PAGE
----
As I mentioned earlier, this role can be a heavy role. It brings light to actions that humans’ sinful natures want to keep in the dark. This role is crucial if Christians desire excellence in preventing and responding to abuse and harassment. There must be someone dedicated to keep shining a light on those ideals. This is an area of work that requires constant attention; therefore, having this role will help our organization keep safety at the forefront for all. 

7. Your work serves the IMB, but what can churches learn from your work? What would your hope be for churches in the SBC with regards to abuse prevention and care?

Churches must talk about abuse prevention and response! It needs to be an ongoing conversation including sometimes difficult questions such as:  

Questions like these should be an ongoing conversation. This issue of abuse, child abuse, and sexual harassment is not going away, and we must join together in the effort of keeping our children and families safe and secure. Make sure that as a church you are doing your best in these areas because the ramifications of not doing this well are too costly. I would also give the advice of reaching out to a local agency in your community such as children’s advocacy centers and ask how you can improve in areas of safe and secure trainings and similar initiatives. There are people with a wealth of knowledge in this area who are ready and willing to help—don’t be afraid to reach out and let them share their expertise with your congregation.  

We are stronger together, and my prayer is that we combat this darkness together by doing our absolute best in our prevention and response efforts. 

To learn more about and participate in abuse prevention and response efforts, visit the Caring Well Challenge site

Travis Wussow

Travis Wussow serves as the Vice President for Public Policy and General Counsel. Travis led the ERLC’s first international office located in the Middle East prior to joining the Washington DC office. He received a B.B.A. in Finance from The University of Texas at Austin and a J.D. from The … Read More

Article 12: The Future of AI

We affirm that AI will continue to be developed in ways that we cannot currently imagine or understand, including AI that will far surpass many human abilities. God alone has the power to create life, and no future advancements in AI will usurp Him as the Creator of life. The church has a unique role in proclaiming human dignity for all and calling for the humane use of AI in all aspects of society.

We deny that AI will make us more or less human, or that AI will ever obtain a coequal level of worth, dignity, or value to image-bearers. Future advancements in AI will not ultimately fulfill our longings for a perfect world. While we are not able to comprehend or know the future, we do not fear what is to come because we know that God is omniscient and that nothing we create will be able to thwart His redemptive plan for creation or to supplant humanity as His image-bearers.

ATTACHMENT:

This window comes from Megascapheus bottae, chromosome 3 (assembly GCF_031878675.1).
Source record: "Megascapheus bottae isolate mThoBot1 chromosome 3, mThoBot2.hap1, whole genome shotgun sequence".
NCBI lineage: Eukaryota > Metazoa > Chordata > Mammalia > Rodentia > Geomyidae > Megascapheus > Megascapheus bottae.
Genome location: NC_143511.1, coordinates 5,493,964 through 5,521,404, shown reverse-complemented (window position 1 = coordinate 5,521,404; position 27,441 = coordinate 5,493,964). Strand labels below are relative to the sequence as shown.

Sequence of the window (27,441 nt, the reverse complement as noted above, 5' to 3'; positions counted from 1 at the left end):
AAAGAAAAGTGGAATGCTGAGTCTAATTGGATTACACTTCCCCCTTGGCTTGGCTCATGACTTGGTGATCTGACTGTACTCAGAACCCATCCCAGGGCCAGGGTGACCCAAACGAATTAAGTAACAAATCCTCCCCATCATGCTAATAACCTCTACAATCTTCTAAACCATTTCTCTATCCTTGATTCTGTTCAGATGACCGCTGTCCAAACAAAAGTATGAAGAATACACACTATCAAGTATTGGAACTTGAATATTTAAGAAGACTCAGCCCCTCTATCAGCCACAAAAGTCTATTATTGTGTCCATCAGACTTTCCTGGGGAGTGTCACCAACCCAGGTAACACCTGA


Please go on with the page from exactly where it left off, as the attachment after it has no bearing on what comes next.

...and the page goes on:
Genesis 1; Isaiah 42:8; Romans 1:20-21; 5:2; Ephesians 1:4-6; 2 Timothy 1:7-9; Revelation 5:9-10

Article 11: Public Policy

We affirm that the fundamental purposes of government are to protect human beings from harm, punish those who do evil, uphold civil liberties, and to commend those who do good. The public has a role in shaping and crafting policies concerning the use of AI in society, and these decisions should not be left to those who develop these technologies or to governments to set norms.

We deny that AI should be used by governments, corporations, or any entity to infringe upon God-given human rights. AI, even in a highly advanced state, should never be delegated the governing authority that has been granted by an all-sovereign God to human beings alone. 

Romans 13:1-7; Acts 10:35; 1 Peter 2:13-14

Article 10: War

We affirm that the use of AI in warfare should be governed by love of neighbor and the principles of just war. The use of AI may mitigate the loss of human life, provide greater protection of non-combatants, and inform better policymaking. Any lethal action conducted or substantially enabled by AI must employ 5 human oversight or review. All defense-related AI applications, such as underlying data and decision-making processes, must be subject to continual review by legitimate authorities. When these systems are deployed, human agents bear full moral responsibility for any actions taken by the system.

We deny that human agency or moral culpability in war can be delegated to AI. No nation or group has the right to use AI to carry out genocide, terrorism, torture, or other war crimes.

Genesis 4:10; Isaiah 1:16-17; Psalm 37:28; Matthew 5:44; 22:37-39; Romans 13:4

Article 9: Security

We affirm that AI has legitimate applications in policing, intelligence, surveillance, investigation, and other uses supporting the government’s responsibility to respect human rights, to protect and preserve human life, and to pursue justice in a flourishing society.

We deny that AI should be employed for safety and security applications in ways that seek to dehumanize, depersonalize, or harm our fellow human beings. We condemn the use of AI to suppress free expression or other basic human rights granted by God to all human beings.

Romans 13:1-7; 1 Peter 2:13-14

Article 8: Data & Privacy

We affirm that privacy and personal property are intertwined individual rights and choices that should not be violated by governments, corporations, nation-states, and other groups, even in the pursuit of the common good. While God knows all things, it is neither wise nor obligatory to have every detail of one’s life open to society.

We deny the manipulative and coercive uses of data and AI in ways that are inconsistent with the love of God and love of neighbor. Data collection practices should conform to ethical guidelines that uphold the dignity of all people. We further deny that consent, even informed consent, although requisite, is the only necessary ethical standard for the collection, manipulation, or exploitation of personal data—individually or in the aggregate. AI should not be employed in ways that distort truth through the use of generative applications. Data should not be mishandled, misused, or abused for sinful purposes to reinforce bias, strengthen the powerful, or demean the weak.